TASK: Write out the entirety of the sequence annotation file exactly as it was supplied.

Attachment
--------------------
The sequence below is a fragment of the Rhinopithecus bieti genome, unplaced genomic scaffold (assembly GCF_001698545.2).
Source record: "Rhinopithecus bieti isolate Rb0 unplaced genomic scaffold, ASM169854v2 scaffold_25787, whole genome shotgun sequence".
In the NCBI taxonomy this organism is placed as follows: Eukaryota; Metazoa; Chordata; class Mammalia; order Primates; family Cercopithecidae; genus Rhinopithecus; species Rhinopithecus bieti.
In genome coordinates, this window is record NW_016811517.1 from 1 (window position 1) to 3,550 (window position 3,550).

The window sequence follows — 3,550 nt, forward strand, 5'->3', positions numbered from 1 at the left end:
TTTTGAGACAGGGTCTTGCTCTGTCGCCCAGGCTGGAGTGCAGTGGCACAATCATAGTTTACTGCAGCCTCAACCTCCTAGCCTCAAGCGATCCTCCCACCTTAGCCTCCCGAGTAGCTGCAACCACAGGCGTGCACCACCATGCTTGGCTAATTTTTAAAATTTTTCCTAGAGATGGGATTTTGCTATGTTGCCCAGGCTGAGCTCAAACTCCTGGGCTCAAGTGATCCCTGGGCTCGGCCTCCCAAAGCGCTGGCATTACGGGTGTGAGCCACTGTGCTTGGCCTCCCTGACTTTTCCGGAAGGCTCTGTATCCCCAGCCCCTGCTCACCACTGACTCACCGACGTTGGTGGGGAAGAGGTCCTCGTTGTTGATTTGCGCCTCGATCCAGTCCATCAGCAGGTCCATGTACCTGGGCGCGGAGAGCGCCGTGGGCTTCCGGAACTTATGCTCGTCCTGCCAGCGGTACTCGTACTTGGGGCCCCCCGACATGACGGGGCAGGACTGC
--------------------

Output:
The sequence below is a fragment of the Rhinopithecus bieti genome, unplaced genomic scaffold (assembly GCF_001698545.2).
Source record: "Rhinopithecus bieti isolate Rb0 unplaced genomic scaffold, ASM169854v2 scaffold_25787, whole genome shotgun sequence".
In the NCBI taxonomy this organism is placed as follows: Eukaryota; Metazoa; Chordata; class Mammalia; order Primates; family Cercopithecidae; genus Rhinopithecus; species Rhinopithecus bieti.
In genome coordinates, this window is record NW_016811517.1 from 1 (window position 1) to 3,550 (window position 3,550).

The window sequence follows — 3,550 nt, forward strand, 5'->3', positions numbered from 1 at the left end:
TTTTGAGACAGGGTCTTGCTCTGTCGCCCAGGCTGGAGTGCAGTGGCACAATCATAGTTTACTGCAGCCTCAACCTCCTAGCCTCAAGCGATCCTCCCACCTTAGCCTCCCGAGTAGCTGCAACCACAGGCGTGCACCACCATGCTTGGCTAATTTTTAAAATTTTTCCTAGAGATGGGATTTTGCTATGTTGCCCAGGCTGAGCTCAAACTCCTGGGCTCAAGTGATCCCTGGGCTCGGCCTCCCAAAGCGCTGGCATTACGGGTGTGAGCCACTGTGCTTGGCCTCCCTGACTTTTCCGGAAGGCTCTGTATCCCCAGCCCCTGCTCACCACTGACTCACCGACGTTGGTGGGGAAGAGGTCCTCGTTGTTGATTTGCGCCTCGATCCAGTCCATCAGCAGGTCCATGTACCTGGGCGCGGAGAGCGCCGTGGGCTTCCGGAACTTATGCTCGTCCTGCCAGCGGTACTCGTACTTGGGGCCCCCCGACATGACGGGGCAGGACTGC